How can you tell when someone's smile is fake?
See if you can tell from the 2 images below:*
A real, spontaneous smile incorporates tiny muscles around the eye that are nearly impossible to contract at will. You can see this for yourself in an exhibit called "Polite Smile, Delight Smile" part of the Exploratorium's new Mind exhibition.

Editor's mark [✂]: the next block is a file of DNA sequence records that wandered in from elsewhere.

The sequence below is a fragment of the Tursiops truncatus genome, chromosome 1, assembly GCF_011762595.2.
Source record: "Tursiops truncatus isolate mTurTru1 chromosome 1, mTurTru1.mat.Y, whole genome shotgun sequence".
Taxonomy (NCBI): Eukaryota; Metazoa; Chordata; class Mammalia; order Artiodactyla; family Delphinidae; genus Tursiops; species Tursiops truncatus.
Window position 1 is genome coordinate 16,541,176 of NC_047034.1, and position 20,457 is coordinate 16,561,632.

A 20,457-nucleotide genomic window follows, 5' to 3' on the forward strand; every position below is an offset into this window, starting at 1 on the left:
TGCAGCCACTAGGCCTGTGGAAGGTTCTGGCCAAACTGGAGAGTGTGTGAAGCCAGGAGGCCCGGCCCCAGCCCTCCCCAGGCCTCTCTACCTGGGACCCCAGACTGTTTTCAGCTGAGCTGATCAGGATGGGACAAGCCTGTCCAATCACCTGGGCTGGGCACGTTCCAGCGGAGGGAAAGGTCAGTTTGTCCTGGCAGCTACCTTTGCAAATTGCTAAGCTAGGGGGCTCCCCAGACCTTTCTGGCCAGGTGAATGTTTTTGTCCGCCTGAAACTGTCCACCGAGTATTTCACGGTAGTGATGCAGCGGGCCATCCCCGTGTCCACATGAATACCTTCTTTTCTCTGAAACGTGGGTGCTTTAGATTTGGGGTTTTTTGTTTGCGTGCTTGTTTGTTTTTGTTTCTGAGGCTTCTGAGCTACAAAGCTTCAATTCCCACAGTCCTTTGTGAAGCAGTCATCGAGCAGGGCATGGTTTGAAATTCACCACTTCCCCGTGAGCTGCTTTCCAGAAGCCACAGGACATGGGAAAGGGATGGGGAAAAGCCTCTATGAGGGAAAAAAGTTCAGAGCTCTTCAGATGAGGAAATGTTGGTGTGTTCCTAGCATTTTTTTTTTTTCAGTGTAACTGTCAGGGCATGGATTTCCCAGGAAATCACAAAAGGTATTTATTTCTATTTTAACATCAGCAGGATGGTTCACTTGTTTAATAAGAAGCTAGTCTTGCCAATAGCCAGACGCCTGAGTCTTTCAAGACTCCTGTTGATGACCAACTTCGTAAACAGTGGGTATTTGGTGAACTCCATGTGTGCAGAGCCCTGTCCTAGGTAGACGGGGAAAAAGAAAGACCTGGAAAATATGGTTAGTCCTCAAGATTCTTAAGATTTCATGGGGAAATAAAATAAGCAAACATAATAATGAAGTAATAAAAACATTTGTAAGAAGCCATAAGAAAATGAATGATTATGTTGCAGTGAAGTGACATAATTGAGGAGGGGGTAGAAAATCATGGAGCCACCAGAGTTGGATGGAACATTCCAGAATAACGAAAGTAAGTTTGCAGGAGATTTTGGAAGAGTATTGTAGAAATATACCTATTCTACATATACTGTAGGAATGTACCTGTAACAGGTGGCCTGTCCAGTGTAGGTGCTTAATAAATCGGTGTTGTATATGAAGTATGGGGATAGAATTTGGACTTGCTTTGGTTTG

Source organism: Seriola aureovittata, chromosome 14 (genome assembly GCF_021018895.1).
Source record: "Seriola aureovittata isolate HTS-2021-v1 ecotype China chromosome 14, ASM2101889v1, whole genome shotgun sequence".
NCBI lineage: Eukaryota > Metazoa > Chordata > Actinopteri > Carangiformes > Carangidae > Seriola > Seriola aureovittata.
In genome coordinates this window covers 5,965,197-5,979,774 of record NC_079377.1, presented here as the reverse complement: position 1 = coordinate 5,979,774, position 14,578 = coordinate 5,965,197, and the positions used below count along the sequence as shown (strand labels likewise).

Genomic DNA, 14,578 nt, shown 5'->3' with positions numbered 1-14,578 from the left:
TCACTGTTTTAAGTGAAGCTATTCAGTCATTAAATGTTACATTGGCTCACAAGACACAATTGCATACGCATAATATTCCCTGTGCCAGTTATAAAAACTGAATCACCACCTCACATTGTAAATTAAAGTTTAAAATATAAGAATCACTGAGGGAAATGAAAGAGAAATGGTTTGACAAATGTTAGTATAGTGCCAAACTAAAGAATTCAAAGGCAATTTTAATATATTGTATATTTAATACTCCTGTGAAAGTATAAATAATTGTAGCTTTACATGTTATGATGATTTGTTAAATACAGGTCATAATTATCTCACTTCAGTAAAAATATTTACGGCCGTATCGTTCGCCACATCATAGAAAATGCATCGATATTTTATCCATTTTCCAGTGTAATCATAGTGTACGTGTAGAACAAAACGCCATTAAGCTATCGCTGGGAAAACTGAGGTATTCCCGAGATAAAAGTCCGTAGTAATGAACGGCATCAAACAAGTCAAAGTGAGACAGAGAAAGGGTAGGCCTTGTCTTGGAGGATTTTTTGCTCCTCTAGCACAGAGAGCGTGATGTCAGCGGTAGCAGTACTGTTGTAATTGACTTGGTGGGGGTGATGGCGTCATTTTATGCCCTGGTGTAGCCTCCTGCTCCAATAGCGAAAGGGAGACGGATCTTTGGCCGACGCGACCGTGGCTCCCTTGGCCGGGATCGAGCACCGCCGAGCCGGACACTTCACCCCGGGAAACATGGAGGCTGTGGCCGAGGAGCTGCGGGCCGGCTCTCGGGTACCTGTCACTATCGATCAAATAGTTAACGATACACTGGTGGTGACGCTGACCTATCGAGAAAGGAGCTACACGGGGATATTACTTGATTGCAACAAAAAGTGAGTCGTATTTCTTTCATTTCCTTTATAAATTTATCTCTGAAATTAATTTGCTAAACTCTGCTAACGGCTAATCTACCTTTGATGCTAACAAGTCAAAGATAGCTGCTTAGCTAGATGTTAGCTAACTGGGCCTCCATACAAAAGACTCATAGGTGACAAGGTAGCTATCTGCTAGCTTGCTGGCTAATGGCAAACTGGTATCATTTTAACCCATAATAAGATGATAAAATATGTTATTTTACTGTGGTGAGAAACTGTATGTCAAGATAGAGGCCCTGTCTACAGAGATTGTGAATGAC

This corners-of-the-eyes giveaway, as well as many other subtle, yet revealing, facial gestures, was discovered by Paul Ekman, now a professor emeritus of psychology from the University of California, San Francisco. Ekman's been studying the universality of facial expressions and the secrets our faces reveal for over four decades. The notion that certain expressions of emotion are programmed into us wasn't so well received when he proposed it in the 1960s. At that time, social scientists believed facial expressions were cultural. Then, in 1967, Ekman embarked on an expedition to Papua New Guinea, where he asked people belonging to an indigenous tribe that had virtually no contact with the developed world to imitate the expressions they would have in certain situations, such as meeting an old friend or discovering a decaying animal. Ekman found that the ways these people's faces expressed sadness, fear, surprise, anger, and disgust involved the same eye and mouth muscle movements that people from Western cultures displayed. The collection of photos he took there will be on display at the Exploratorium from January 22 --April 27, 2008.